Advice On Intimacy After Losing A Partner: Excerpt From Happily Even After

Credit: ThinkStock

Credit: ThinkStock

Having lost her husband at age 40, Carol Brody Fleet knows all too well what it's like to deal with the grief and questions that come from widowhood. In her own time of pain, Fleet felt her resources were few, limited mostly to grief books that, she feared, would keep her stuck in a state of sorrow, unable to move on.

To address her own need and that of millions of other widows like her, Fleet launched Widows Wear Stilettos, a nonprofit organization and website, in 2006. Its mission? Foster a place where widows could find the help and support they needed. In the new book Happily Even After: A Guide To Getting Through (and Beyond) the Grief of Womanhood, she shares thousands of questions and answers from her site, addressing everything from dealing with grief, to handling the holidays, to finances, to dating.

Here, we excerpt a chapter of the book where she addresses one of the most common topics widows struggle with: getting intimate with someone new after a loved one passes.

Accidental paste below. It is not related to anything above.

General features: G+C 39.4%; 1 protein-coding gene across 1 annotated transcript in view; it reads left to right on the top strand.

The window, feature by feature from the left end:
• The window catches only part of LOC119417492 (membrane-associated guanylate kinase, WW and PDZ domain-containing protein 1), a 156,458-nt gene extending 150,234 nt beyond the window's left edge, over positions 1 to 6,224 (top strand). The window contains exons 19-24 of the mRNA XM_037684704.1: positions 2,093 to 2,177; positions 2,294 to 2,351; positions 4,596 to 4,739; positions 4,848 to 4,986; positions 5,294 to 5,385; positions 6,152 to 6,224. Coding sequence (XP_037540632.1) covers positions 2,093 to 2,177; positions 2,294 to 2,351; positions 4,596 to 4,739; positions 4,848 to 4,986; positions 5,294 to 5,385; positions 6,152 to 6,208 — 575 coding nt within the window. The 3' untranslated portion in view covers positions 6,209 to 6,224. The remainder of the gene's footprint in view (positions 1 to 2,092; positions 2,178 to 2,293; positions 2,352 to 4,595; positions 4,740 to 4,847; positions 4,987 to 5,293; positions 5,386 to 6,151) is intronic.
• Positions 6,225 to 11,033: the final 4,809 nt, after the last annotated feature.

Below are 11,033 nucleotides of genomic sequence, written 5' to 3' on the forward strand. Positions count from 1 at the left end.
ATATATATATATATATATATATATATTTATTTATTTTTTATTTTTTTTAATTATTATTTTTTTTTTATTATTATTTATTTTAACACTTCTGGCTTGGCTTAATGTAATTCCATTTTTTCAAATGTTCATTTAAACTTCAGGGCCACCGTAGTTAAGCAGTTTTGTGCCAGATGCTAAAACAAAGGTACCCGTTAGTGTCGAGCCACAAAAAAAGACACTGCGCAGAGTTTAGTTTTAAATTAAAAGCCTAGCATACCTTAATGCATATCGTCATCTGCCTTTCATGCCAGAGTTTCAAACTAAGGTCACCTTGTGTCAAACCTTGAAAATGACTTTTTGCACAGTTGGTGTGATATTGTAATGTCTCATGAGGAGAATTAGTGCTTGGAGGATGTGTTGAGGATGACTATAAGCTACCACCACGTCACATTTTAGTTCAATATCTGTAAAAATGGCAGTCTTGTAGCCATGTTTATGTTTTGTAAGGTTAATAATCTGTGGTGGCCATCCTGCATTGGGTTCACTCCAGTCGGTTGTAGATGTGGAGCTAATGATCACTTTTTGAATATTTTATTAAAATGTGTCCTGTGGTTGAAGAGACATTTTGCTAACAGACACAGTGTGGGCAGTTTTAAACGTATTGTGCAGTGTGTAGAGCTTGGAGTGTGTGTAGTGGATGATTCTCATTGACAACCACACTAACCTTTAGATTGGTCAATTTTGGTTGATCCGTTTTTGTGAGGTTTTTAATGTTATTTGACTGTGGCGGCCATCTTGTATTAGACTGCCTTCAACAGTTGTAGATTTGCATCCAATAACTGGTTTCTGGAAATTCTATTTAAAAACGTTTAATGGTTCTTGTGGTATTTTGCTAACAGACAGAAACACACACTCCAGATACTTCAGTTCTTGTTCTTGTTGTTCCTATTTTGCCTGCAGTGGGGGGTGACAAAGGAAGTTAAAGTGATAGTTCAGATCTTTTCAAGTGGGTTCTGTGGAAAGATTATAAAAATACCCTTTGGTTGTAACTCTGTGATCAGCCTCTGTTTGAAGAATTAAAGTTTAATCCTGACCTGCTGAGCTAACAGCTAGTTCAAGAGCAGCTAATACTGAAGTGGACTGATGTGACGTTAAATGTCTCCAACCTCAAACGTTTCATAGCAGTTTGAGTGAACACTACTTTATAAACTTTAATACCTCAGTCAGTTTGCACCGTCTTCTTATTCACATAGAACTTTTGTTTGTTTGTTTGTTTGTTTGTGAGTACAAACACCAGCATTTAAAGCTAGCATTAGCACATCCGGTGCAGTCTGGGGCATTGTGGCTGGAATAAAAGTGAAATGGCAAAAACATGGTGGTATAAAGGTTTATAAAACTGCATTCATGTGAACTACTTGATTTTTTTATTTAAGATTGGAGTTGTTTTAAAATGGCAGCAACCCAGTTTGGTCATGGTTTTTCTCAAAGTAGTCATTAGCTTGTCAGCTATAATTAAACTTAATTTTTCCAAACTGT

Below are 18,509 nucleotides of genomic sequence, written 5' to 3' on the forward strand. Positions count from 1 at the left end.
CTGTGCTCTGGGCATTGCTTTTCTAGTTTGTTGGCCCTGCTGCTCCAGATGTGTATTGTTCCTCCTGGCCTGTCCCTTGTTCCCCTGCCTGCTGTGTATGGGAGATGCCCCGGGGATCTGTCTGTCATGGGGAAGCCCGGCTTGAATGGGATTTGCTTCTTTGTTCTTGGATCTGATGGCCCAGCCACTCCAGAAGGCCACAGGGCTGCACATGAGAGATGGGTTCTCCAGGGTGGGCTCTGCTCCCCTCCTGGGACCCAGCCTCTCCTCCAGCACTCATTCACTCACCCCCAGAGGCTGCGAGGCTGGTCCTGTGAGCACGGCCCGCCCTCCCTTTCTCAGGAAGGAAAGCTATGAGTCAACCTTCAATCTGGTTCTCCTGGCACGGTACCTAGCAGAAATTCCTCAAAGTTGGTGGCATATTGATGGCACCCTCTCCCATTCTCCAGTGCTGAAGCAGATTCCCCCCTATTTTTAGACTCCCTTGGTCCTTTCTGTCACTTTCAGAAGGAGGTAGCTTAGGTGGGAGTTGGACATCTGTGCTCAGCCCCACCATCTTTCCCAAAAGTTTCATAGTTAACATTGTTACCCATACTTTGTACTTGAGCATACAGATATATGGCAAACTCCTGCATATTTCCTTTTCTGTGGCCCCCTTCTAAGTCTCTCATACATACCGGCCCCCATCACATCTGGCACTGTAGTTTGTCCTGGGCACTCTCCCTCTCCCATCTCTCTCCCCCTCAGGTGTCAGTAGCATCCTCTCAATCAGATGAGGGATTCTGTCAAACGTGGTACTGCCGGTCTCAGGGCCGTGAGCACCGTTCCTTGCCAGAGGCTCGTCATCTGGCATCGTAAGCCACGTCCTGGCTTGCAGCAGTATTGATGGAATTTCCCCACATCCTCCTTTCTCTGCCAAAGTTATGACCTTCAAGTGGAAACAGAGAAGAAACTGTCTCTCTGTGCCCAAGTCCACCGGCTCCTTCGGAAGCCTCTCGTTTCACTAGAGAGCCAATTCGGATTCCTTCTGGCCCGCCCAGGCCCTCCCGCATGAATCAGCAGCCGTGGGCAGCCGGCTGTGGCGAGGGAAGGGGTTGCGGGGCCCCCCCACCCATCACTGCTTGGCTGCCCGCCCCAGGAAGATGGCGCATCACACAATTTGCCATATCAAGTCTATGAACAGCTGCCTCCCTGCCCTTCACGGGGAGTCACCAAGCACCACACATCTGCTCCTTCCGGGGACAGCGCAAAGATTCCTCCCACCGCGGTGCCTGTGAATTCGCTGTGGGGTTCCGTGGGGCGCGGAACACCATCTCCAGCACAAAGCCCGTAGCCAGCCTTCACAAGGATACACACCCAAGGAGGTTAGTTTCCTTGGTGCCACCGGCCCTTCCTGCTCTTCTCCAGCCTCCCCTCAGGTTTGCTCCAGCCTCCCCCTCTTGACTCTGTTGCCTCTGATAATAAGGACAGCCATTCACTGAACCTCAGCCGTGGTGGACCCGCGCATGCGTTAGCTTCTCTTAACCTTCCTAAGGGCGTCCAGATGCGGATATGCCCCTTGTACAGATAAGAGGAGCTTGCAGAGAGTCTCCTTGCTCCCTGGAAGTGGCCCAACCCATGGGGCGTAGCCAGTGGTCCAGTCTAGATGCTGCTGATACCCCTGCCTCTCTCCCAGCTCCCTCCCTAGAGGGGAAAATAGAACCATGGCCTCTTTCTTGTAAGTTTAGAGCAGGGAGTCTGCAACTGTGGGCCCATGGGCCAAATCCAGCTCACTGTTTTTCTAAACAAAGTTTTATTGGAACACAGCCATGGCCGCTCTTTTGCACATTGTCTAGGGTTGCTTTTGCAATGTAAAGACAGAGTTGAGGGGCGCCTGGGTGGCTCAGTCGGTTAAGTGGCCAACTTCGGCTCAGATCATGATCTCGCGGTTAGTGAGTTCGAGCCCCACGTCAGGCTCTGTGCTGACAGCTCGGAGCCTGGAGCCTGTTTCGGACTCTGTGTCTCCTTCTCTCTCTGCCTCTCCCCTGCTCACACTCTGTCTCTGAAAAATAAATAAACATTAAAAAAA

“Sex makes everything more complicated. Even not having it, because the not having it makes it complicated.”

With kudos to the writer of this marvelously insightful phrase, when it comes to this most sensitive and simultaneously hot button issue, I believe that truer words have never been written. We miss intimacy, except for when we don't miss it. We want intimacy because we miss the closeness and the sharing and let's face it, the just plain "it-feels-so-good" of it all, except when we don't want it because it's hard to imagine ourselves being intimate with anyone other than our husbands. Yet intimacy is a necessary and fundamental part of the human condition, a need that never really goes away. Not with time, not with age, and certainly not because of widowhood.

Never in a million years would I ever tell anyone, widowed or otherwise, when to engage in intimacy with a partner. To me, this is among the most intensely personal and private decisions that one can make. I also recognize that each one of us has very strong opinions concerning at what point intimacy should occur within a relationship. That said, this is one of the most common subjects on which I receive letters, which clearly means that intimacy, in any and all of its forms, is on the minds of millions of women, widowed and otherwise.

"My husband is the only man that I've ever been physically intimate with. I wouldn't even begin to know how to be with a stranger."